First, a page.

So this parable ends on a note of judgment against the timid servant. But the very last verse in Luke 19:27 is far more startling yet. Because the king suddenly refers to some enemies who had resisted his becoming king. That is an odd thing to throw in since up until that moment in the parable, there had been no mention whatsoever of enemies. But at the very end, suddenly these shadowy figures are mentioned, and in the most dire of contexts at that: the king orders that they be killed before his very eyes! Earlier in the parable, when trying to excuse himself for having done nothing with his money, the third servant had stated that this king had the reputation for being a hard and ruthless man. The parable's concluding verse most certainly backs that up!
We cannot this morning go into how to deal with that aspect of this parable. I did preach on this parable this past October, however, and suggested at that time that we should be careful not to over-extend the imagery of Jesus' parables so as to make them allegories. That is, even if the king in this story more-or-less stands for Jesus, that does not mean that we should apply to Jesus every single characteristic of that fictional figure. I think that is the right approach to take, but did the people who first heard this story know that?
Luke 19:28 says, "After he had said this . . . he went to Jerusalem." Did you hear that? "After he had said this . . ." In other words, this image of a powerful, and rather ruthless king, who is willing to slay enemies, that image is still hanging in the air at the very same moment when Jesus hops onto a colt and heads for Jerusalem. So when we hear the disciples saying, "Blessed is the king who comes in the name of the Lord!" what kind of a king do you suppose they had in mind? Would it not be logical to assume they were still thinking of the powerful figure in the parable who was willing to get tough on all those who resisted his rule and reign?
Because after all, isn't that precisely the kind of messianic king the people had been looking for all along? Luke is the author who, in the first chapter of Acts, will show us that even as late as the day of Jesus' ascension into heaven (a full forty days after Easter), even then the disciples were still asking the political question about when Jesus was going to kick out the Romans, smash Pilate, Herod, and the Caesar in the teeth, and restore the physical kingdom to Israel alone. If that is how they were thinking even after the cross and resurrection, they surely had something like that in mind on what we call Palm Sunday. The kind of king the disciples caught a glimpse of in the parable is the same kind of powerful political figure they had in mind as they shouted their blessings as Jesus rode that colt.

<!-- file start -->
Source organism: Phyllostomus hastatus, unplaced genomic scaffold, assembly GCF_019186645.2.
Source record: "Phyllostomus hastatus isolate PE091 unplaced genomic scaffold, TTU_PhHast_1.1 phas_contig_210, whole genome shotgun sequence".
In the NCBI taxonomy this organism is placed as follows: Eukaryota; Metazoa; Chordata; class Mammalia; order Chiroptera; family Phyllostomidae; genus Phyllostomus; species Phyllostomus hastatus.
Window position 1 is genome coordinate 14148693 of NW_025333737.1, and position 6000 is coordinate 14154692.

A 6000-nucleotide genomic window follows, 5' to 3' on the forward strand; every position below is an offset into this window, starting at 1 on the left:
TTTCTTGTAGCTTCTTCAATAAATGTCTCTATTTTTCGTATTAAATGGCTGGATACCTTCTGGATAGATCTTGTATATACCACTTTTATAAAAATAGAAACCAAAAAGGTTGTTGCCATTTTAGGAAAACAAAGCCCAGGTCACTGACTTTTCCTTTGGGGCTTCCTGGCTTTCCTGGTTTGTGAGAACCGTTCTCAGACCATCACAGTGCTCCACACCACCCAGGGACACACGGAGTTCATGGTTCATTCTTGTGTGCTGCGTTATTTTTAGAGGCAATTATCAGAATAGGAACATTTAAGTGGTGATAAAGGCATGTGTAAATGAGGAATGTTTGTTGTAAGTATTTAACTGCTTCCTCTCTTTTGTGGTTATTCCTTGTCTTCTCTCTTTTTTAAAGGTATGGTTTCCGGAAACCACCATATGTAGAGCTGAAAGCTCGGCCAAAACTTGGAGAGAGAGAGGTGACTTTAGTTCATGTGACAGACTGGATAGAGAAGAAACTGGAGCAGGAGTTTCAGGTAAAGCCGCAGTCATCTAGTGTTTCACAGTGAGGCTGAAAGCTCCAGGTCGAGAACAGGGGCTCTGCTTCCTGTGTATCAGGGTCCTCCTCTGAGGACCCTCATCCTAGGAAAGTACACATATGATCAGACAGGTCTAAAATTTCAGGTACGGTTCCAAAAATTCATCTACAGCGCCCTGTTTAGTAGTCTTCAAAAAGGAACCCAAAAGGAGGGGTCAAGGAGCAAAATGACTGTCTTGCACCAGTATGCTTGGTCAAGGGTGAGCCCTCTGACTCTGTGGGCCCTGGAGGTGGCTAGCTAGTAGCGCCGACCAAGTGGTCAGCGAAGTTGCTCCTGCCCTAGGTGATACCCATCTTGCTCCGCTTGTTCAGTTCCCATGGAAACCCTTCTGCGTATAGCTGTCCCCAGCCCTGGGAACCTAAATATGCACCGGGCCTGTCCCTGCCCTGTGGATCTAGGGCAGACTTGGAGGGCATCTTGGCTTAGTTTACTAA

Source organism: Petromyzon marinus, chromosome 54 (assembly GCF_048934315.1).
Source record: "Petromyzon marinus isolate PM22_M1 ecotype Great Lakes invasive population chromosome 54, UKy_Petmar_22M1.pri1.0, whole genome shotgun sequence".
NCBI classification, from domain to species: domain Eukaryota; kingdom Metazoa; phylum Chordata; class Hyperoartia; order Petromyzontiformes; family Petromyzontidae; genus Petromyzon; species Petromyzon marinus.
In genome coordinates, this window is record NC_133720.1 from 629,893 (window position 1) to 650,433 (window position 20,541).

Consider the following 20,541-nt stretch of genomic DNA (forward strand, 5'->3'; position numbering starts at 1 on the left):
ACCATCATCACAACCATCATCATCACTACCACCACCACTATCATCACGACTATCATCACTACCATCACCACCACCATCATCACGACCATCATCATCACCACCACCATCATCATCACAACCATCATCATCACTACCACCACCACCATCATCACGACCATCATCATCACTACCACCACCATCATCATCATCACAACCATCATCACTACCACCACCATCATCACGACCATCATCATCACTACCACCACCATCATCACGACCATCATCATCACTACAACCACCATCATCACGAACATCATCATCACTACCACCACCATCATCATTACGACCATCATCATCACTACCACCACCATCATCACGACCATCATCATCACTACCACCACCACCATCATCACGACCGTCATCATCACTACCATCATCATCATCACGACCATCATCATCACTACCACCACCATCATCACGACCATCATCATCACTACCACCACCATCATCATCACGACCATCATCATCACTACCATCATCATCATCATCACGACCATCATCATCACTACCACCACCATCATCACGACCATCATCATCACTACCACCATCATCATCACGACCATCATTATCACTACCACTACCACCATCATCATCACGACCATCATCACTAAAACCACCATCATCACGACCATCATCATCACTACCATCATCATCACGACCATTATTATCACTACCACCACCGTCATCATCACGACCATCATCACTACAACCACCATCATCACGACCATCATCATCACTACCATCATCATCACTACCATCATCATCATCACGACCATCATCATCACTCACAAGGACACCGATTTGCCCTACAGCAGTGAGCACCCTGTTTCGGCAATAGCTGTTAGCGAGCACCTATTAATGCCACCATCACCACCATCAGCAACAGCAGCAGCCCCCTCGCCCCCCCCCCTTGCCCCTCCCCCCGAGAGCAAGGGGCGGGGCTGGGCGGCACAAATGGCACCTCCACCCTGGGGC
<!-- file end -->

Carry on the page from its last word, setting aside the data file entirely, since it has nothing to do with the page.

So that constitutes the darkness prior to Jesus' entry: the darkness of judgment as well as the further darkness of misunderstanding Jesus' true nature as a king. For his part, though, Jesus did what he could to avoid this. His chosen mode of transportation, and that sorry substitute for the red-carpet treatment we already noted, was probably a deliberate attempt to undercut precisely those kinds of high-flown political aspirations. After all, had Jesus wanted to play into such visions of glory and power, it would not be difficult to imagine any number of other poses he could have struck other than sitting in a rather gangly fashion on a too-small colt treading upon the flotsam and jetsam of people's clothing!
But now let's move to the other side of the flash, to that part of the story where the darkness actually deepens the moment the flashbulb fades. Because before you know it, Jesus is weeping and lamenting. Do you remember that song from the 1950s, "It's My Party and I'll Cry If I Want To"? That song's title was deliberately ironic, of course, because parties and weeping do not go together. Indeed, nothing can kill a party as quick as tears. On the classic TV program The Mary Tyler Moore Show, Mary could never quite pull off a successful party. Some disaster always happened. But on one episode Mary finally seemed to have a great party rolling. Everyone showed up, the food didn't flop, the room was filled with laughter. But then her neighbor Phyllis sat down on the sofa in the middle of the living room and began to bawl her eyes out. Within five minutes, every single guest had fled! Phyllis had insisted everyone just go on with their fun, but her tears spoiled it.
Jesus does the same thing. The party is in high gear when suddenly the man at the center of it all, the guest of honor, the man who would be king, begins to blubber. Worse, he begins to make the kind of prediction that makes your skin crawl. He goes on and on about how Jerusalem would be sacked one day soon, how even children would be slaughtered. Gruesome stuff. I imagine that the people around him quickly retrieved their coats from the road, shook out the dust, and fled back home. It had been a nice party until that Jesus person ruined it.